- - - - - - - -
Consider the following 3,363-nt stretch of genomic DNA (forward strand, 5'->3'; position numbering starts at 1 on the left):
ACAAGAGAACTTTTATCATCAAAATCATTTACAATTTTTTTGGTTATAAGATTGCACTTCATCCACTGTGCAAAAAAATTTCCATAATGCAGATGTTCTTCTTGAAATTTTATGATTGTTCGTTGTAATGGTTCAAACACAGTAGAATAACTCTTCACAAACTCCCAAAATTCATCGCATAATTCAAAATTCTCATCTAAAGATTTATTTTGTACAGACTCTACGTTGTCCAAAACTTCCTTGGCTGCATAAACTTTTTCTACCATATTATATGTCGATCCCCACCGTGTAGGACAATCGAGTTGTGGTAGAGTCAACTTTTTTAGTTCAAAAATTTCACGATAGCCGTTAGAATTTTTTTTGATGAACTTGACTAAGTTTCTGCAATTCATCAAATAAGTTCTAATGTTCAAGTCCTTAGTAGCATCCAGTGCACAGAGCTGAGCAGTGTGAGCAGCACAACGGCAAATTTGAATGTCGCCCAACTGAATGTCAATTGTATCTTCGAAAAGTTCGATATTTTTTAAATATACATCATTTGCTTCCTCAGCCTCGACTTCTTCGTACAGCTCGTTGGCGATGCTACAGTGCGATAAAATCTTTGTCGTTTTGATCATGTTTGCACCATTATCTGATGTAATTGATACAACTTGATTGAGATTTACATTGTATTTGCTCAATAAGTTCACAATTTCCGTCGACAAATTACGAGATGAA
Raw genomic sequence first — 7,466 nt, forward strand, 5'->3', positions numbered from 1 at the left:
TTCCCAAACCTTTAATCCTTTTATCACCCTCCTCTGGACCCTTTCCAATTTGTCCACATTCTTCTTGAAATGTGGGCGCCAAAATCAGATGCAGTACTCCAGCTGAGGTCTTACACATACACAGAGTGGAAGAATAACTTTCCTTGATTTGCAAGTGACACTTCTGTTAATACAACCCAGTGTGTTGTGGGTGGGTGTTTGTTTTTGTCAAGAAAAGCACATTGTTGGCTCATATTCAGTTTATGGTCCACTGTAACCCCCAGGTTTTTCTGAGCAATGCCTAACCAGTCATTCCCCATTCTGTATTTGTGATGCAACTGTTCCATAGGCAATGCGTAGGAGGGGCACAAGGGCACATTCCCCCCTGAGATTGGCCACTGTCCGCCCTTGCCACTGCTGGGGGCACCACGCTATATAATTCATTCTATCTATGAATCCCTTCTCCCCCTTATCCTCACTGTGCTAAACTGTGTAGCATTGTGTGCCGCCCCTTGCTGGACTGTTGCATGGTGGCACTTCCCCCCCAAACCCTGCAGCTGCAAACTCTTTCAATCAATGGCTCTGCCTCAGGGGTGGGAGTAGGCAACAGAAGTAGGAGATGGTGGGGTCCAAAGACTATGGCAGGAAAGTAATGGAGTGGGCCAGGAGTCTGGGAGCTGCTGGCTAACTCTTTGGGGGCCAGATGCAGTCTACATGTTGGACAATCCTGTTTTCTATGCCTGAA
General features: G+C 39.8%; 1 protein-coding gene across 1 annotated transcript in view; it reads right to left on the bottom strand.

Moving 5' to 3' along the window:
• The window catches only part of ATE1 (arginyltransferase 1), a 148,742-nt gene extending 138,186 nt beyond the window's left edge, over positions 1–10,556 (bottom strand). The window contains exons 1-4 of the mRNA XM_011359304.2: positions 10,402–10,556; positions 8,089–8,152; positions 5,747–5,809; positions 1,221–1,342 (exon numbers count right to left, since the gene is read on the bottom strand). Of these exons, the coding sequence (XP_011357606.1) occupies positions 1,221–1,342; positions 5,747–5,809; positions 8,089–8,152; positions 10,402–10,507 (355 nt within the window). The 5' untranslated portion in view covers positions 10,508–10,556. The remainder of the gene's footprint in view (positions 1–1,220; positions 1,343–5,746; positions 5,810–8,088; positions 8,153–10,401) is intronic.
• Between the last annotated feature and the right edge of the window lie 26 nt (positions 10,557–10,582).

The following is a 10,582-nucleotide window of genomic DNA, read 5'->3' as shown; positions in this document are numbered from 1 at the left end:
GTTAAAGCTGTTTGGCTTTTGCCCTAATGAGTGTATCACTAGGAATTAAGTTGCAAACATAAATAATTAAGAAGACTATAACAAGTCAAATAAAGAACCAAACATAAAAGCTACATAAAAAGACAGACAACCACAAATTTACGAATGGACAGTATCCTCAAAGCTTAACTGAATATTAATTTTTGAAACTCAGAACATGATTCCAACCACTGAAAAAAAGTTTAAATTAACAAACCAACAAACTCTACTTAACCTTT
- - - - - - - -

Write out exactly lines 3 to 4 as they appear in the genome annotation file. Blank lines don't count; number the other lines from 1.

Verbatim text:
Raw genomic sequence first — 7,466 nt, forward strand, 5'->3', positions numbered from 1 at the left:
TTCCCAAACCTTTAATCCTTTTATCACCCTCCTCTGGACCCTTTCCAATTTGTCCACATTCTTCTTGAAATGTGGGCGCCAAAATCAGATGCAGTACTCCAGCTGAGGTCTTACACATACACAGAGTGGAAGAATAACTTTCCTTGATTTGCAAGTGACACTTCTGTTAATACAACCCAGTGTGTTGTGGGTGGGTGTTTGTTTTTGTCAAGAAAAGCACATTGTTGGCTCATATTCAGTTTATGGTCCACTGTAACCCCCAGGTTTTTCTGAGCAATGCCTAACCAGTCATTCCCCATTCTGTATTTGTGATGCAACTGTTCCATAGGCAATGCGTAGGAGGGGCACAAGGGCACATTCCCCCCTGAGATTGGCCACTGTCCGCCCTTGCCACTGCTGGGGGCACCACGCTATATAATTCATTCTATCTATGAATCCCTTCTCCCCCTTATCCTCACTGTGCTAAACTGTGTAGCATTGTGTGCCGCCCCTTGCTGGACTGTTGCATGGTGGCACTTCCCCCCCAAACCCTGCAGCTGCAAACTCTTTCAATCAATGGCTCTGCCTCAGGGGTGGGAGTAGGCAACAGAAGTAGGAGATGGTGGGGTCCAAAGACTATGGCAGGAAAGTAATGGAGTGGGCCAGGAGTCTGGGAGCTGCTGGCTAACTCTTTGGGGGCCAGATGCAGTCTACATGTTGGACAATCCTGTTTTCTATGCCTGAA